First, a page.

Q: Can a business entity be a member of my LLC, and does it matter if the entity is from another state?
Thank you to a customer for that great question! Yes, LLC members can be either individuals or business entities—such as LLCs or corporations. The business entity does not have to be formed in the same state or jurisdiction as your LLC in order to be a member.
What is an LLC member?
An LLC member is an owner of an LLC (similar to a shareholder of a corporation). Members contribute money, property, or services to an LLC to pay for their membership interest. Typically, the amount you contribute to the LLC correlates to the percentage of membership interest you own. For example, if one member contributed $6,000, and a second member contributed $4,000, the first member would have a 60% membership interest, and the second member would have a 40% interest. However, you can divide membership interest differently in your LLC operating agreement, if you choose.
Why would I want an LLC or corporation to be a member of my LLC?
The most common reason why business owners create an LLC owned by another LLC or a corporation is to create a holding company. A holding company is a business entity that doesn’t sell any products or services but exists simply to control another company and hold assets. The benefit of a holding company is additional liability protection—if the subsidiary (the business the holding company controls) goes bankrupt, creditors can’t go after the holding company’s assets.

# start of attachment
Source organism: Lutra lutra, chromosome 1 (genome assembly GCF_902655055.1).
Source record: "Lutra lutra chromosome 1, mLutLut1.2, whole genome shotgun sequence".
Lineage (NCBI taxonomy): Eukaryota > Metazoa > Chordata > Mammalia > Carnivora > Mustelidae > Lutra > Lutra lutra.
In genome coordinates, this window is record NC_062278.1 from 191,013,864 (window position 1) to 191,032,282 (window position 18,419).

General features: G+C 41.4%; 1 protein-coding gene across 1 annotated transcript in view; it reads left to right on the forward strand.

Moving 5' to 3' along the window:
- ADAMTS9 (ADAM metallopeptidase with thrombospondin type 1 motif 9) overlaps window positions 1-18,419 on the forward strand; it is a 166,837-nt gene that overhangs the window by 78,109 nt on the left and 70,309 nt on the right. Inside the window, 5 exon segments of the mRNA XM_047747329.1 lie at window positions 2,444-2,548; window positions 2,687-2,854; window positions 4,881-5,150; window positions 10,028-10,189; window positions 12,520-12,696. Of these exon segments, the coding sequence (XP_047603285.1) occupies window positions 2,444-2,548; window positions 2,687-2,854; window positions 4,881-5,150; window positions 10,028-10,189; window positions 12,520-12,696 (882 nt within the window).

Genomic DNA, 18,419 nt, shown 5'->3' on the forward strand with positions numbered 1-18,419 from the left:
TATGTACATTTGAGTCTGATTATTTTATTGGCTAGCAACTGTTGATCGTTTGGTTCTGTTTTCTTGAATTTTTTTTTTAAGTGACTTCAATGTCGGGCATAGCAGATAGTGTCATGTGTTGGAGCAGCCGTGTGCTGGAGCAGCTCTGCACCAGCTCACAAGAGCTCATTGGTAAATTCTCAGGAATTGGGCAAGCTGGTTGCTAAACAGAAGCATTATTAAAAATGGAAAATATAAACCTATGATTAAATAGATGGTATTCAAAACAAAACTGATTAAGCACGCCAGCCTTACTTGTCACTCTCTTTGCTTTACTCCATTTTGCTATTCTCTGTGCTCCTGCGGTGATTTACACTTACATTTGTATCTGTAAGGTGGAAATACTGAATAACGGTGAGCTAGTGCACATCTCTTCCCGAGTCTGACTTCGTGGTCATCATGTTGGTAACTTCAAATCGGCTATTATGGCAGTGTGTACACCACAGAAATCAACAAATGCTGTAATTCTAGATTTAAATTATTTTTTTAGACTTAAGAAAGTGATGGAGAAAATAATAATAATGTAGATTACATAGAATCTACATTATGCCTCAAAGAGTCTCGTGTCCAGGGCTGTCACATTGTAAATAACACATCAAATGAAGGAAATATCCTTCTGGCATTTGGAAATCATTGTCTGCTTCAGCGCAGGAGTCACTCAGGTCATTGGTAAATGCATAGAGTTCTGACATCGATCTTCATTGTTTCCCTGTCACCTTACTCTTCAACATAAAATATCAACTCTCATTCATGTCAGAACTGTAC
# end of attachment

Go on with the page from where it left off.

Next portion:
Who can’t be a member of an LLC?
There are some cases in which a business entity usually can’t be a member of an LLC—including PLLCs and S-corps. In the case of PLLCs (professional limited liability companies), members are typically required to be licensed professionals. So for example, if your PLLC was a dentistry practice, all members would most likely be required to be licensed dentists. However, the rules for PLLCs vary by state.
If your LLC is taxed as an S-corp, one of the requirements for S-corp status is that all members must be individuals (with a few exceptions). So you would most likely not be able to have a business entity as a member of your LLC if you plan to apply for S-corp tax status.
Learn more about who can be an S-corp shareholder/member.
Do I need to disclose who my LLC members are?
It depends on where you form your LLC. Some states require you to include your members’ names and addresses on the LLC Articles of Organization, whereas others do not. Even if the state where you are forming your LLC does require you to list member information, you can help protect your privacy by hiring a registered agent service that agrees to put their business address on public business filings instead of your members’ wherever possible.